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  • Mercedes hit-and-run: Defence blames victim

    August 13, 2016

    A trial court on Friday started hearing arguments on framing of charges in the Mercedes hit-and-run case in which a minor allegedly ran over a 32-year-old marketing executive.

    The defence claimed it was apparent from the CCTV footages that the deceased was "negligently" crossing the road. "The deceased (Siddharth Sharma) was not even walking in a straight manner. It is apparent he was negligently crossing the road, without caring for vehicles," senior advocate Ramesh Gupta argued, adding that the victim suddenly came in front of the vehicle.

    Advocate Ramesh Gupta also told the court that Sharma should have crossed the road at the zebra crossing which is demarcated for pedestrians. Gupta also referred to the statements of the minor's friends, who were with him in the car that day, to contend that Sharma was crossing the road in a negligent manner.

    Police had said in its charge sheet that the boy, who is currently out on bail, had run over Sharma with his father's Mercedes on April 4.

    Delhi Police on Friday sought permission from the court to carry out further investigation, saying some new facts have emerged. Special public prosecutor Atul Srivastava filed a fresh plea before additional sessions judge Vimal Kumar Yadav claiming it has come to their knowledge that the boy was earlier challaned for over speeding and he had shown a "false and forged driving licence" to traffic police.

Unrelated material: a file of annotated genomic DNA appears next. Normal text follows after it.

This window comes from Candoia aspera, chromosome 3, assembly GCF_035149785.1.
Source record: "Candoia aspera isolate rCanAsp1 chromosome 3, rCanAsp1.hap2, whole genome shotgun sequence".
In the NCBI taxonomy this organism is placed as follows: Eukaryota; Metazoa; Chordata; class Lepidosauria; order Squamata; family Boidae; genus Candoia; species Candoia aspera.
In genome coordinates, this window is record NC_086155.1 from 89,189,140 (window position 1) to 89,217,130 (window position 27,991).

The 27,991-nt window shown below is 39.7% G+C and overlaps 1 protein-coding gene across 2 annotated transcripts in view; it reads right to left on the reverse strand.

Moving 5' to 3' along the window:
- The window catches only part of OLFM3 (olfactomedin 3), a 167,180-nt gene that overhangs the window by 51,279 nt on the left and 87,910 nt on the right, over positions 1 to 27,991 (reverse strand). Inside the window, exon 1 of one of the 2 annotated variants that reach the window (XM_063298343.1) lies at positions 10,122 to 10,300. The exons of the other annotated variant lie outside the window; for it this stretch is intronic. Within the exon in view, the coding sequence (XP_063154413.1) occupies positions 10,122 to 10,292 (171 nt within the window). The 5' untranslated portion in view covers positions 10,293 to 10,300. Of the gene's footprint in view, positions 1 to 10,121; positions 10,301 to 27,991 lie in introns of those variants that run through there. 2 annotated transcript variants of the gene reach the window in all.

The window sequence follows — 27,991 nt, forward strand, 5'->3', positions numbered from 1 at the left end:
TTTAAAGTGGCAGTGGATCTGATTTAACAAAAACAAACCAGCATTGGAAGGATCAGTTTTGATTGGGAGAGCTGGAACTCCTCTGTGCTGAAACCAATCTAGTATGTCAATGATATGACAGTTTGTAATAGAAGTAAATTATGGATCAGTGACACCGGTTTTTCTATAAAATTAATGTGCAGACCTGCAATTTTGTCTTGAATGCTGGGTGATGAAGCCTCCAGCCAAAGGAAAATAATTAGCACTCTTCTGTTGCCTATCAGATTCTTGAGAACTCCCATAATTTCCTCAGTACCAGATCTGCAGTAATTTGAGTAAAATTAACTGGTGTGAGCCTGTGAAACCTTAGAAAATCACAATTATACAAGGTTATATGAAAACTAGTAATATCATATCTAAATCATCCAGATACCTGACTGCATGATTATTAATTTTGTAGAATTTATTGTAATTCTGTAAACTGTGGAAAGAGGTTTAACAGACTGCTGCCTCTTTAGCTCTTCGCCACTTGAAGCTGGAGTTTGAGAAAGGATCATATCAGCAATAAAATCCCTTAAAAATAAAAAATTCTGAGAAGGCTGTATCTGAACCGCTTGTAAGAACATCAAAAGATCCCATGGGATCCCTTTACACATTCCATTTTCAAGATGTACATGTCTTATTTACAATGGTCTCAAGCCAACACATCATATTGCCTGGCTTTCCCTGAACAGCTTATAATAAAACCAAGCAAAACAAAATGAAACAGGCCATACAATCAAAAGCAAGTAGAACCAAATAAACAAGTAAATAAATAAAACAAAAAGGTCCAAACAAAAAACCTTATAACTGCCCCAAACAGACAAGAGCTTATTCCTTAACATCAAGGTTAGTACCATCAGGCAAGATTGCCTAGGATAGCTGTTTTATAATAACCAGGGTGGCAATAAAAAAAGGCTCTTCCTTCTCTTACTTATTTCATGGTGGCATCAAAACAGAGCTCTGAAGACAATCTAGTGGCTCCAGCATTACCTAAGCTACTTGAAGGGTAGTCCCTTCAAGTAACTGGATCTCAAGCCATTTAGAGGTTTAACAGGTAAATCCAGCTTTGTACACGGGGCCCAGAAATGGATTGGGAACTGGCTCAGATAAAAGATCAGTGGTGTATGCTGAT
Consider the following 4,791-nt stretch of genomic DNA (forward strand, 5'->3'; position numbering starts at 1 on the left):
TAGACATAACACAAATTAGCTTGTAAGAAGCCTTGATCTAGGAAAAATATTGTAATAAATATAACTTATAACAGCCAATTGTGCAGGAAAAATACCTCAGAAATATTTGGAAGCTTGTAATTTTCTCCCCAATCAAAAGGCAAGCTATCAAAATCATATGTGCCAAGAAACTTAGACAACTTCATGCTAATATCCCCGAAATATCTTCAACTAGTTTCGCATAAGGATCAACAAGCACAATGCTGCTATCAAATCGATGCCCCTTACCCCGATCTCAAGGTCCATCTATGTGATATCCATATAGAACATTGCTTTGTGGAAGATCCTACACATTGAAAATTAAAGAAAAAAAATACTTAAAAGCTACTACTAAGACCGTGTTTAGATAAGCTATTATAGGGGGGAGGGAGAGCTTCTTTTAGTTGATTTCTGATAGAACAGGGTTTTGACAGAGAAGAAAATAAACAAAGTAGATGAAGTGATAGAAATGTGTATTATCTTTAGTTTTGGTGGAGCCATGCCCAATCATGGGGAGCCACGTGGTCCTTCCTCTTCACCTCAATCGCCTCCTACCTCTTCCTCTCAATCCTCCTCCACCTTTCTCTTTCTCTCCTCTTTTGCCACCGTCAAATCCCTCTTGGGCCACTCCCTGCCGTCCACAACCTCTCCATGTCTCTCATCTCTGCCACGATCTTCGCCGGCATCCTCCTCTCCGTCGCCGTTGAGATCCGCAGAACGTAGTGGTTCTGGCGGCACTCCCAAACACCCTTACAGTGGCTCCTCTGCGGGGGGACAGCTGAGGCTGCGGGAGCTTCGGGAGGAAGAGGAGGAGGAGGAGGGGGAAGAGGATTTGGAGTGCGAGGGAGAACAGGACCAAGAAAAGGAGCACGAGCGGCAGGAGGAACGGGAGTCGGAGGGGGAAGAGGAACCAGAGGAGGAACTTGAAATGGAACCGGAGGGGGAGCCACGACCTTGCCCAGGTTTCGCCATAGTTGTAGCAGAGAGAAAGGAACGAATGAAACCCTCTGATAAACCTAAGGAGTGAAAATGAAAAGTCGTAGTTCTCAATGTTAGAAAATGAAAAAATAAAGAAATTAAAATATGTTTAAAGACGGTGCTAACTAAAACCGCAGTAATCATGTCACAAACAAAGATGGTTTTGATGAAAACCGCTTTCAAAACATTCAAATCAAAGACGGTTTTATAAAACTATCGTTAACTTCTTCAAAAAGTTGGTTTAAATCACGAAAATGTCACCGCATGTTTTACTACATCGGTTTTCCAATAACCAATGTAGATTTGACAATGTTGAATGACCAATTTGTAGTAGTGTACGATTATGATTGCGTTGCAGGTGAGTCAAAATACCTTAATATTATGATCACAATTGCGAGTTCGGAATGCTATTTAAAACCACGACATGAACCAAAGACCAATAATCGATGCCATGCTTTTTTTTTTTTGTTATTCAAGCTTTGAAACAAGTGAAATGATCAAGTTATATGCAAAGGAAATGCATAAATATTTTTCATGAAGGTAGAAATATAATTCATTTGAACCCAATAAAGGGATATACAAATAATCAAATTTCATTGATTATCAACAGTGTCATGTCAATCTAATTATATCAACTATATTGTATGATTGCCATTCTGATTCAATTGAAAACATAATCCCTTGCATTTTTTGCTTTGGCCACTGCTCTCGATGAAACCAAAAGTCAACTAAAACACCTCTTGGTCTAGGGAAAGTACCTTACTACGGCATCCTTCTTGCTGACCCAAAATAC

Police's plea was opposed by senior advocate Ramesh Gupta and advocate Rajiv Mohan, who appeared for the accused. The court fixed the matter for September 5.

     

    OUR TAKE

    The defence is clearly trying out every best moves at its disposal to get the flow of the proceedings in their favour, yet their excuse that deceased was negligently crossing the road does not have much bearing. Over speeding cannot be disqualified on these grounds. It is an offence and punishment should be imposed for the same. Driving involves maturity and judgement and that is why the minimum age for holding a drivers’ licence is 18. Entrusting a vehicle in the hands of an inexperienced or an immature driver is almost similar to handing over an loaded gun.


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